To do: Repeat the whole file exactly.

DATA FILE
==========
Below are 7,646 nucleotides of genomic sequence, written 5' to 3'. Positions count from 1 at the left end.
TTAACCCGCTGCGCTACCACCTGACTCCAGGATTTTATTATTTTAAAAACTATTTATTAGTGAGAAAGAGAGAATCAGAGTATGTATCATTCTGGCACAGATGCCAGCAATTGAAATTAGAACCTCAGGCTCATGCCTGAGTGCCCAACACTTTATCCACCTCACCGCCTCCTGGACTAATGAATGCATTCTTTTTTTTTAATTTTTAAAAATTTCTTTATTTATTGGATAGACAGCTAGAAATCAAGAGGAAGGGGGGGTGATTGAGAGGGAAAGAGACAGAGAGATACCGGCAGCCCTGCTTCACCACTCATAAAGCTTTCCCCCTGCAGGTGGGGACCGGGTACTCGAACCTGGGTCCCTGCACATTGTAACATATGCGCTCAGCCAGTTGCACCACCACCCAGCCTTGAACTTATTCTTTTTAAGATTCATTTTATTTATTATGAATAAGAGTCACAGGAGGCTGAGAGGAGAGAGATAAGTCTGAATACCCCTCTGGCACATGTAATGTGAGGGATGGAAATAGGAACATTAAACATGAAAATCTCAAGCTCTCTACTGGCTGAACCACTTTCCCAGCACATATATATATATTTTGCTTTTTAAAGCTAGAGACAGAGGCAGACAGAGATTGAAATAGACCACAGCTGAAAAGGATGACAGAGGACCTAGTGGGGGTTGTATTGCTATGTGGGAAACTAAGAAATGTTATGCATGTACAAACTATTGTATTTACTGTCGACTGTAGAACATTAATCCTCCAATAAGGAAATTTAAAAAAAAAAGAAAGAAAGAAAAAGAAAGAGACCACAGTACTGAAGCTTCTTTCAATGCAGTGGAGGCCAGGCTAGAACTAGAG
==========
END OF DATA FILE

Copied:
Below are 7,646 nucleotides of genomic sequence, written 5' to 3'. Positions count from 1 at the left end.
TTAACCCGCTGCGCTACCACCTGACTCCAGGATTTTATTATTTTAAAAACTATTTATTAGTGAGAAAGAGAGAATCAGAGTATGTATCATTCTGGCACAGATGCCAGCAATTGAAATTAGAACCTCAGGCTCATGCCTGAGTGCCCAACACTTTATCCACCTCACCGCCTCCTGGACTAATGAATGCATTCTTTTTTTTTAATTTTTAAAAATTTCTTTATTTATTGGATAGACAGCTAGAAATCAAGAGGAAGGGGGGGTGATTGAGAGGGAAAGAGACAGAGAGATACCGGCAGCCCTGCTTCACCACTCATAAAGCTTTCCCCCTGCAGGTGGGGACCGGGTACTCGAACCTGGGTCCCTGCACATTGTAACATATGCGCTCAGCCAGTTGCACCACCACCCAGCCTTGAACTTATTCTTTTTAAGATTCATTTTATTTATTATGAATAAGAGTCACAGGAGGCTGAGAGGAGAGAGATAAGTCTGAATACCCCTCTGGCACATGTAATGTGAGGGATGGAAATAGGAACATTAAACATGAAAATCTCAAGCTCTCTACTGGCTGAACCACTTTCCCAGCACATATATATATATTTTGCTTTTTAAAGCTAGAGACAGAGGCAGACAGAGATTGAAATAGACCACAGCTGAAAAGGATGACAGAGGACCTAGTGGGGGTTGTATTGCTATGTGGGAAACTAAGAAATGTTATGCATGTACAAACTATTGTATTTACTGTCGACTGTAGAACATTAATCCTCCAATAAGGAAATTTAAAAAAAAAAGAAAGAAAGAAAAAGAAAGAGACCACAGTACTGAAGCTTCTTTCAATGCAGTGGAGGCCAGGCTAGAACTAGAG